The decade of the 1970’s was also a period when the institution began to distinguish itself in the area of music becoming a notable producer of outstanding music teachers, and musicians. During this period, the department of music flourished and was considered a premier department on the college campus. The Lyceum Series and the annual Feast of Lights December concert that was introduced in 1969, became highly anticipated events, garnering much national and international acclaim for the institution.40

In 1980, Dr. Hermon Douce took the reins of leadership at the beginning of another very challenging period for the institution. Occurring during a most severe economic recession in Jamaica, it was the period during which the ALPART and Alcoa bauxite refineries, and the Jamaica Reynolds bauxite mines ceased operations in Jamaica, and there was a significant reduction in output from the other two companies- Kaiser and Alcan.

Students and workers were significantly impacted by these events, as these private companies provided employment for parents and partnered with the school in various ways. Within the public sector, the government conducted a major retrenchment in employment in the civil service, resulting in a national strike in 1985. In this climate, the school struggled financially, and it is a tribute to the leadership that programmes were maintained, and faculty retained during this very difficult period.41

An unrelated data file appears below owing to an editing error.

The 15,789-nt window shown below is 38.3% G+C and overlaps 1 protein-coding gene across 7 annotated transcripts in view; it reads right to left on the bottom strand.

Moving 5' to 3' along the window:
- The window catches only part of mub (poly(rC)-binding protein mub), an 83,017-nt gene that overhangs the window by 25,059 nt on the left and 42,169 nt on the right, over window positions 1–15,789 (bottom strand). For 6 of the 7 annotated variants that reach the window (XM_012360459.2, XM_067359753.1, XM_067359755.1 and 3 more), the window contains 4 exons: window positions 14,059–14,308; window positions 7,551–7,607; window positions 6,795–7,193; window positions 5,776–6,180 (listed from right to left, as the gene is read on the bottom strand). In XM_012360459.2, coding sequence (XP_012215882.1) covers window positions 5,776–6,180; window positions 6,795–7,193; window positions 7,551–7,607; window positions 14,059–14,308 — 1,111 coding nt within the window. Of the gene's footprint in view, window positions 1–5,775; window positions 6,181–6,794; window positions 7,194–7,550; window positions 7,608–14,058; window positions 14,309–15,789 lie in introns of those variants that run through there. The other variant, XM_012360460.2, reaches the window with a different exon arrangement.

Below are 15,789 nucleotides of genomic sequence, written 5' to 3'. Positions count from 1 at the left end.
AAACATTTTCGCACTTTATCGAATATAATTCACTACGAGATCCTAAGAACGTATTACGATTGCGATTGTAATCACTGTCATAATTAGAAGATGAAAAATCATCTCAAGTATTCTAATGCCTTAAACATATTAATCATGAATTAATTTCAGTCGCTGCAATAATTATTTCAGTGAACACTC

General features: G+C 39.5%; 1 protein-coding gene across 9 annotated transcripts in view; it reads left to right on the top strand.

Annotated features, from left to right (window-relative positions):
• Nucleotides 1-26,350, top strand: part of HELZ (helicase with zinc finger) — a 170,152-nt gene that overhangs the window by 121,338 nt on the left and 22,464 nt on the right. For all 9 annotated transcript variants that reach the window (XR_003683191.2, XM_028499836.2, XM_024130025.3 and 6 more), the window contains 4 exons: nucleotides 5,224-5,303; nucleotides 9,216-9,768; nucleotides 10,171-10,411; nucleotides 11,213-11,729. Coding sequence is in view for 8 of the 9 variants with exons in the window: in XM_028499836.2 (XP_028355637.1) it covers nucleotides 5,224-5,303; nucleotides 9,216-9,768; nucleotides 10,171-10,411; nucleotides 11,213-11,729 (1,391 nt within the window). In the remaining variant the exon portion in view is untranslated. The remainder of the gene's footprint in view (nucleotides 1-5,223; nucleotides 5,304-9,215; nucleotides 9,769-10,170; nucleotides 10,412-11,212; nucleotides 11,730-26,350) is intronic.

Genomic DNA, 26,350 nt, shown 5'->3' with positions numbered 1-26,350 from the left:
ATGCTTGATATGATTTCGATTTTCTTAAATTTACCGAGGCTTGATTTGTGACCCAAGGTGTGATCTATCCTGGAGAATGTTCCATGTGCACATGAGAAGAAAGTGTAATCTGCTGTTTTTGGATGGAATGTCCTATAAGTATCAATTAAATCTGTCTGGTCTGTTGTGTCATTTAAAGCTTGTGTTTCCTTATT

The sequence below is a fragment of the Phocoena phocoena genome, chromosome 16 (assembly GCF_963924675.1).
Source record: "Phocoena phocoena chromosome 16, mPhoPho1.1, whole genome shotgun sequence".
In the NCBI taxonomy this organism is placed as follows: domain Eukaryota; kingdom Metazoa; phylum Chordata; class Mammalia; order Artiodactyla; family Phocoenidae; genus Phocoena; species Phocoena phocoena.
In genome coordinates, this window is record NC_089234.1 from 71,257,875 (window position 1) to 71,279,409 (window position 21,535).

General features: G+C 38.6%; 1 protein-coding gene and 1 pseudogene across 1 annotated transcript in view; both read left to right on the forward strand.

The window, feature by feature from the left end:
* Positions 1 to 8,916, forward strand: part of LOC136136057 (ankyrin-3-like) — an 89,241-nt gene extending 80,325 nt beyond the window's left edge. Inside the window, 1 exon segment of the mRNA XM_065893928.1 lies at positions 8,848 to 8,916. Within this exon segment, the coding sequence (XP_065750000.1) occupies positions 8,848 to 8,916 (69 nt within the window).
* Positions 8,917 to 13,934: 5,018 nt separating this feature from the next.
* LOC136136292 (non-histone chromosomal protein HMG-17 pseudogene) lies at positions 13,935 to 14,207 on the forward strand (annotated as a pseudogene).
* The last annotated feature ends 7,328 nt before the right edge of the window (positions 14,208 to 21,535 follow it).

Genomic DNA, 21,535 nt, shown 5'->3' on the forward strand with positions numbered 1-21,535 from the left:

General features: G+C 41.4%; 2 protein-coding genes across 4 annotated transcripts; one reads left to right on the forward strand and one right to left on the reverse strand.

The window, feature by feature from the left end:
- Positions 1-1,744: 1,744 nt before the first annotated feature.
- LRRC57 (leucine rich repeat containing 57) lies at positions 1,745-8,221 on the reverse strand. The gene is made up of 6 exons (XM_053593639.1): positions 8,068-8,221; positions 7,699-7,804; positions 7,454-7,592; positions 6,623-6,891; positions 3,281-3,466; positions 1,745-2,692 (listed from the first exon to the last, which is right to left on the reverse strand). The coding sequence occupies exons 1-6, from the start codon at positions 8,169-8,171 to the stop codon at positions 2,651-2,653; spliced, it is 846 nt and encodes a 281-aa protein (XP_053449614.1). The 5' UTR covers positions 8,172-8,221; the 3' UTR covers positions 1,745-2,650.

Dr. Sylvan Lashley assumed the presidency in 1985, after having previously served the institution in the capacity of academic dean. He served until 1990, and continued the effort to expand the curriculum. During this period, the bachelor’s degree programmes in music, history and English were introduced. By the 1990’s, the bachelor’s degree programmes in mathematics, biology, chemistry, medical technology, and information science began and the diploma in pre-engineering was added to the curriculum. 42

Extraordinary Growth and Expansion

In June 1990, Dr. Herbert J. Thompson, who had previously served as dean of students, was appointed to serve as president. He led the institution through a period of unprecedented transformation in both academics and physical infrastructure. Among the notable achievements of this period was the implementing of a process for securing national accreditation of the academic programmes of the institution, working closely with the then newly established accrediting body for tertiary education in Jamaica, the University Council of Jamaica (UCJ). Among the first programmes to receive UCJ accreditation were the bachelor of science degrees in management and accounting in 1994, and the bachelor of arts degree in primary teacher education in 1996.